henno wrote:good question and one that has arisen a few times before.
my own opinion on it is that the planning regs has a statutory basis, whereas a development plan does not. The procedures that create the development plan has a statutory basis, but the policies held within do not.
Also, development plans more often than not contain suggested methods of complying to policies. In some cases development plan policies may be relaxed where the situation allows ie the open space requirement of a housing development may be relaxed if the development is located adjoining a community recreation area etc.
Dealing particularly with the issue at hand, i would see the "sustainable urban housing guidelines" as being more pertinent as to what should be considered acceptable private amenity space than a development plan. But again, these are "guidelines" and do not have a statutory basis.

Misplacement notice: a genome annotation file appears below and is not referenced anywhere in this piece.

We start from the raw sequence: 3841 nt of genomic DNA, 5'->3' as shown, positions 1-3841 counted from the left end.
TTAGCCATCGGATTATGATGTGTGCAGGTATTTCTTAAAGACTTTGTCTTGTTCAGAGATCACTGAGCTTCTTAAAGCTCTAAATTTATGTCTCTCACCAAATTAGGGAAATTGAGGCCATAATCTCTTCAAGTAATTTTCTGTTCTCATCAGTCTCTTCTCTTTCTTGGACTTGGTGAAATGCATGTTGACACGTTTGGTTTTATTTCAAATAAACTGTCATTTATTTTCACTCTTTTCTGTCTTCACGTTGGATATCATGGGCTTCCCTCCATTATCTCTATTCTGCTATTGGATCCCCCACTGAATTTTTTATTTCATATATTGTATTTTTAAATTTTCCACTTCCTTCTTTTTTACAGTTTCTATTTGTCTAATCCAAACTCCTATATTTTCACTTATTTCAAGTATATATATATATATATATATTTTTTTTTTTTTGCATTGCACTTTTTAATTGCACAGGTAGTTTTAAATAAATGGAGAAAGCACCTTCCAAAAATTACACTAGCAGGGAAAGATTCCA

so to finalise, in order to offer an opinion on the exemption of a development or not, the planning regulations hold the legislative requirements.
Just to clarify a little on this one Henno,
The body pursuing any breach of planning law, whether its the exempted development schedule or a condition of a planning permission, is the local authority.
An BÃ³rd PleanÃ¡la has no enforcement function, as they have recently informed me.
The Development Plan guidelines are actionable if breached, usually through them having been invoked in a planning condition, which has force of law.
The provisions in the exempted development sehedule in the regulations are actionable also in my understanding.
Both actions take place under a Section 160 or other provision of the Planning and Developnment Act.
But the matter under discussion here does not involve the Development Plan's desired rear garden/POS provision of say, 60 square metres, which as you rightly point out can be varied in certain circumstances.
The topic solely relates to two provisions in the exempted development schedule
- the allowance up to a limit of development - 40 square metres, within certain constraints.
- a 25 square metre POS minimum that cannot be infringed upon without seeking permission.
The minimum takes precedence IMO as I've shown in the worked example.